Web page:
To those of us who squirmed at the thought Azaria had been killed by another human, let alone her mother, Singer advised: “To think the lives of infants are of special value because infants are small and cute is on par with thinking a baby seal, with its soft white fur coat and large round eyes, deserves greater protection than a gorilla, who lacks these attributes.”

Mercifully, Singer is not an advocate of unrestricted infanticide. This should only be legalised under strict conditions, he recommends, because killing a child is a “terrible loss on those who love and cherish the child”.

An Order of Australia ought to reflect Australian values. Clearly, tolerance of infanticide is not one of them.

I am not writing to suggest Singer’s AC be revoked. But I do have a suggestion.

The Chamberlains ended their long journey with a revised copy of their daughter’s death certificate clearly stating that the cause of death was a dingo attack. The stain on their honour was expunged for ever.

My request is this. Can Australians who may feel like accessories after the fact to infanticide get a certificate of their own explicitly dissociating them from Singer’s repugnant views?

Amin Abboud lives in Sydney, Australia. He is a registered medical doctor and has a PhD in moral philosophy. He is completing a book on Peter Singer’s moral philosophy, which will be published by Connor Court Publishing. This article was originally published in The Australian.

Tagged with:

nz Latest statistics show another decline in the number of NZ abortions

The number of abortions performed in New Zealand decreased in 2011, Statistics New Zealand said today. A total of 15,863 induced abortions were performed in New Zealand in 2011, 767 fewer than in 2010.

“The general abortion rate (abortions per 1,000 women aged 15–44 years) decreased from 18.1 per 1,000 in 2010 to 17.3 in 2011. This rate is the lowest since 1995 when it was 16.1 per 1,000. The lower abortion rate indicates that the decrease in the number of abortions was due to fewer women having abortions rather than to changes in the size or age structure of the population,” said Dallas Welch, the acting government statistician.

In the year ended December 2011:

  • 15,863 abortions were performed in New Zealand, the lowest number since 1999 (15,501).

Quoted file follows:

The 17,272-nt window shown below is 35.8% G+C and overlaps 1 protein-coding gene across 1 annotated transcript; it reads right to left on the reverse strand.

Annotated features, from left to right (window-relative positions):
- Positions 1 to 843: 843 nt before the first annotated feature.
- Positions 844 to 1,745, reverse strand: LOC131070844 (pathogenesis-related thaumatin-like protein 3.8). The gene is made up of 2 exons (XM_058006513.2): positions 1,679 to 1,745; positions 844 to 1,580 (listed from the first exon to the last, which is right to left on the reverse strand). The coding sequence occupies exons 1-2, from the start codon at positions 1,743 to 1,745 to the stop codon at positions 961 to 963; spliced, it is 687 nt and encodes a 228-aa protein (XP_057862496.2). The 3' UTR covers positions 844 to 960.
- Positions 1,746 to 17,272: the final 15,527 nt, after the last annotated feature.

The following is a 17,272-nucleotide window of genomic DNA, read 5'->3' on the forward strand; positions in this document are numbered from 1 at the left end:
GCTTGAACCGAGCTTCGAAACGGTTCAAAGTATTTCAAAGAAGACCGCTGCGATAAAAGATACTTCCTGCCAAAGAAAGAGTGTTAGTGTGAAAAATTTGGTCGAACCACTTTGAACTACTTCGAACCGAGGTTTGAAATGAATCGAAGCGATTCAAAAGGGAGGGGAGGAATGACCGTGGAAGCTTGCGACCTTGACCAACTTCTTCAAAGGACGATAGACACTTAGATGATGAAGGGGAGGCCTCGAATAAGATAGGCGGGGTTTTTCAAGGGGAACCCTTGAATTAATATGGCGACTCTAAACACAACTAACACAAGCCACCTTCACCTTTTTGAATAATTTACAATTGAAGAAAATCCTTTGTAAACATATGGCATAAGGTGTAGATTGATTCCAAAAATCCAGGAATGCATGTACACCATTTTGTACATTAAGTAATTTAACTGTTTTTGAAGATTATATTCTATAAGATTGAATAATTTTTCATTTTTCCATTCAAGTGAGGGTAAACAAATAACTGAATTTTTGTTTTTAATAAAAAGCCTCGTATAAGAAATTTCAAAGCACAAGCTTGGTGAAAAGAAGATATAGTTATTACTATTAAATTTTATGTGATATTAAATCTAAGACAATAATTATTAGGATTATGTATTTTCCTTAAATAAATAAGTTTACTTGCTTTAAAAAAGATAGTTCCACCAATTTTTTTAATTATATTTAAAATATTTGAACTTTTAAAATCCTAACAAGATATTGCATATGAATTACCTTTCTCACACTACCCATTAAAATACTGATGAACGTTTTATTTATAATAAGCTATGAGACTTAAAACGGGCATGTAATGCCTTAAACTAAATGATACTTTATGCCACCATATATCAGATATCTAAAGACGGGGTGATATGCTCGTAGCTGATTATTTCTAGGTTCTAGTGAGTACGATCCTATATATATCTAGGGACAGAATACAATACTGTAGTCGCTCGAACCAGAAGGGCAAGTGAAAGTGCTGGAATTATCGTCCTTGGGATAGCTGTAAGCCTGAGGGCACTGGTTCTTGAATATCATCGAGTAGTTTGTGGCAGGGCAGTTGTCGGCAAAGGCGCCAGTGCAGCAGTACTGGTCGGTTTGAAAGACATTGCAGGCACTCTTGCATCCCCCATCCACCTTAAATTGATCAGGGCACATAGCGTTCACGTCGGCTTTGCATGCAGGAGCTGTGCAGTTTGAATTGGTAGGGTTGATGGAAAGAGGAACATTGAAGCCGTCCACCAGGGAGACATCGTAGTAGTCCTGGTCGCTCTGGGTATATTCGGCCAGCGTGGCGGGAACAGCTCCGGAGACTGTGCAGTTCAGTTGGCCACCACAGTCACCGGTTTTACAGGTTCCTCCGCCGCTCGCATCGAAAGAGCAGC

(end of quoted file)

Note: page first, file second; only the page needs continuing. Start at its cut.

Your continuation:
• The general abortion rate was 17.3 abortions per 1,000 women aged 15–44 years, down from 18.1 per 1,000 in 2010.
  • Women aged 20–24 years had the highest abortion rate (33 abortions per 1,000 women aged 20–24 years).
  • The median age of women having an abortion was 25 years.
  • Most abortions (62 percent) were a woman’s first abortion.
  • View a full report (pdf) here.
  • View the detailed data sets (excel) here.

Abortion is a matter between a woman and her doctor?

On June 16, 2012, in Blog, by The Radical Feminist

First Doctors Visit Abortion is a matter between a woman and her doctor?It’s common to hear pro-choicer’s repeating the slogan ‘abortion is a matter between a woman and her doctor’, in fact it’s almost become a religious mantra for some of them.

But when you stop and think about it, abortion isn’t actually just a matter between a woman and her doctor, there are many other people who are also involved in this decision.

Firstly, there’s the fetus, the unborn child – but I guess there’s rather convenient reasons not to mention her in this slogan, after all she is the inconvenient truth when it comes to the fundamental ethical questions involved in every abortion.

Far better to simply ignore the unborn child, her status and any possible rights she may have, rather than have her ruin a catchy one-liner about a woman, a doctor and an abortion.

Then there is the other party involved in the creation of the unborn child, the father.

I’ll be the first to admit that plenty of procreating males out there are lousy bums who do very little to actually deserve the title ‘father’, but that still doesn’t overcome the fact that it takes both a mummy and a daddy to have mummy/daddy time, and that daddy is just as biologically and relationally connected to that little unborn child as her mummy is.

Its always mystified me how, on the one hand, we as a society expect men to actually honor their responsibilities as fathers and not shirk their familial responsibilities, but then at the same time we tell them that they are not welcome, and have no right to actually be invested or involved in the most fundamental decision that will ever effect the life of their child before it is before.

It also seems a total hypocrisy to me that while we allow women to opt out of parental responsibility via abortion, we refuse to allow men to opt out of parental responsibility by choosing not to pay child support if a woman chooses not to have an abortion.

Surely if we’re gonna be pro-choice about parenthood, this freedom of choice should extend to both genders, not just females.

Then there is the immediate and extended family, who are all effected, whether they realize it or not, by the loss of a family member through abortion.